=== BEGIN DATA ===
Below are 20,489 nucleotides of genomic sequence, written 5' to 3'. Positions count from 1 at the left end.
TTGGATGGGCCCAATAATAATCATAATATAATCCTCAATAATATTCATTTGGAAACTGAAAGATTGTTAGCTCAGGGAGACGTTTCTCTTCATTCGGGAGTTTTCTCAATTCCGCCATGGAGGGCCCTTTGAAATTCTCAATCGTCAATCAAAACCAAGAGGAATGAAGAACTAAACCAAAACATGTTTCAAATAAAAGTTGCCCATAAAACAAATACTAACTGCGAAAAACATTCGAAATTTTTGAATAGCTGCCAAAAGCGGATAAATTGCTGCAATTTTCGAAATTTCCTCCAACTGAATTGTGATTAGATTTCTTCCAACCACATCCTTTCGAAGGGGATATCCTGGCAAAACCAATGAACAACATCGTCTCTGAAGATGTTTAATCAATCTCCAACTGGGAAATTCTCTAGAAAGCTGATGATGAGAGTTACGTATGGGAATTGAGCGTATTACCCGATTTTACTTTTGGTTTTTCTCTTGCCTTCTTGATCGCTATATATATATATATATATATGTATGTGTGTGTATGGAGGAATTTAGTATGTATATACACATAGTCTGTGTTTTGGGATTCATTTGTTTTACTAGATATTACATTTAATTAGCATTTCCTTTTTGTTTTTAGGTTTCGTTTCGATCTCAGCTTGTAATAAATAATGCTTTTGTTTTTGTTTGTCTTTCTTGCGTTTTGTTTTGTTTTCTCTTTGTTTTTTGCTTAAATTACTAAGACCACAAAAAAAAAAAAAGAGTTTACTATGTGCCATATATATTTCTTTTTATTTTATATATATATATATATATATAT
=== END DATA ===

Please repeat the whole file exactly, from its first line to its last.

Below are 20,489 nucleotides of genomic sequence, written 5' to 3'. Positions count from 1 at the left end.
TTGGATGGGCCCAATAATAATCATAATATAATCCTCAATAATATTCATTTGGAAACTGAAAGATTGTTAGCTCAGGGAGACGTTTCTCTTCATTCGGGAGTTTTCTCAATTCCGCCATGGAGGGCCCTTTGAAATTCTCAATCGTCAATCAAAACCAAGAGGAATGAAGAACTAAACCAAAACATGTTTCAAATAAAAGTTGCCCATAAAACAAATACTAACTGCGAAAAACATTCGAAATTTTTGAATAGCTGCCAAAAGCGGATAAATTGCTGCAATTTTCGAAATTTCCTCCAACTGAATTGTGATTAGATTTCTTCCAACCACATCCTTTCGAAGGGGATATCCTGGCAAAACCAATGAACAACATCGTCTCTGAAGATGTTTAATCAATCTCCAACTGGGAAATTCTCTAGAAAGCTGATGATGAGAGTTACGTATGGGAATTGAGCGTATTACCCGATTTTACTTTTGGTTTTTCTCTTGCCTTCTTGATCGCTATATATATATATATATATATGTATGTGTGTGTATGGAGGAATTTAGTATGTATATACACATAGTCTGTGTTTTGGGATTCATTTGTTTTACTAGATATTACATTTAATTAGCATTTCCTTTTTGTTTTTAGGTTTCGTTTCGATCTCAGCTTGTAATAAATAATGCTTTTGTTTTTGTTTGTCTTTCTTGCGTTTTGTTTTGTTTTCTCTTTGTTTTTTGCTTAAATTACTAAGACCACAAAAAAAAAAAAAGAGTTTACTATGTGCCATATATATTTCTTTTTATTTTATATATATATATATATATATAT